An indicator of cancer: downregulation of Monoamine Oxidase-A in multiple organs and species
1 Department of Biomedical Informatics, The Ohio State University, Columbus, OH, USA
2 Department of Psychology, Franklin and Marshall College, Lancaster, PA, USA
3 Departments of Epidemiology and Family Medicine, Michigan State University, East Lansing, MI, USA
4 Comprehensive Cancer Center Biomedical Informatics Shared Resource, The Ohio State University, Columbus, OH, USA
BMC Genomics 2008, 9:134 doi:10.1186/1471-2164-9-134Published: 20 March 2008
Identifying consistent changes in cellular function that occur in multiple types of cancer could revolutionize the way cancer is treated. Previous work has produced promising results such as the identification of p53. Recently drugs that affect serotonin reuptake were shown to reduce the risk of colon cancer in man. Here, we analyze an ensemble of cancer datasets focusing on genes involved in the serotonergic pathway. Genechip datasets consisting of cancerous tissue from human, mouse, rat, or zebrafish were extracted from the GEO database. We first compared gene expression between cancerous tissues and normal tissues for each type of cancer and then identified changes that were common to a variety of cancer types.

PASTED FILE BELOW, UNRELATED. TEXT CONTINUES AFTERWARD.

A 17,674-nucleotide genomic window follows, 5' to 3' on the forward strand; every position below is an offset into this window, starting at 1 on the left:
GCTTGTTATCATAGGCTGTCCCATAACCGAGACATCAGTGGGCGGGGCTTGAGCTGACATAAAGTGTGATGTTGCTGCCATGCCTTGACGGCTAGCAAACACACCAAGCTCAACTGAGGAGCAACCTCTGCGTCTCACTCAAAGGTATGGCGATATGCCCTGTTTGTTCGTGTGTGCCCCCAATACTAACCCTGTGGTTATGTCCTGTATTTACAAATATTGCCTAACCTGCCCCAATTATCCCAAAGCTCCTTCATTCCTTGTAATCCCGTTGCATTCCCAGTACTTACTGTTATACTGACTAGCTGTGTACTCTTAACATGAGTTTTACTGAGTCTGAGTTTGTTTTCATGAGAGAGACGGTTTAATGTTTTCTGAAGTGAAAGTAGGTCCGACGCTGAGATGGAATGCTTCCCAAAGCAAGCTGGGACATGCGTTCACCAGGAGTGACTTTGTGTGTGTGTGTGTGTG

Our analysis found that significant downregulation of MAO-A, the enzyme that metabolizes serotonin, occurred in multiple tissues from humans, rodents, and fish. MAO-A expression was decreased in 95.4% of human cancer patients and 94.2% of animal cancer cases compared to the non-cancerous controls.
These are the first findings that identify a single reliable change in so many different cancers. Future studies should investigate links between MAO-A suppression and the development of cancer to determine the extent that MAO-A suppression contributes to increased cancer risk.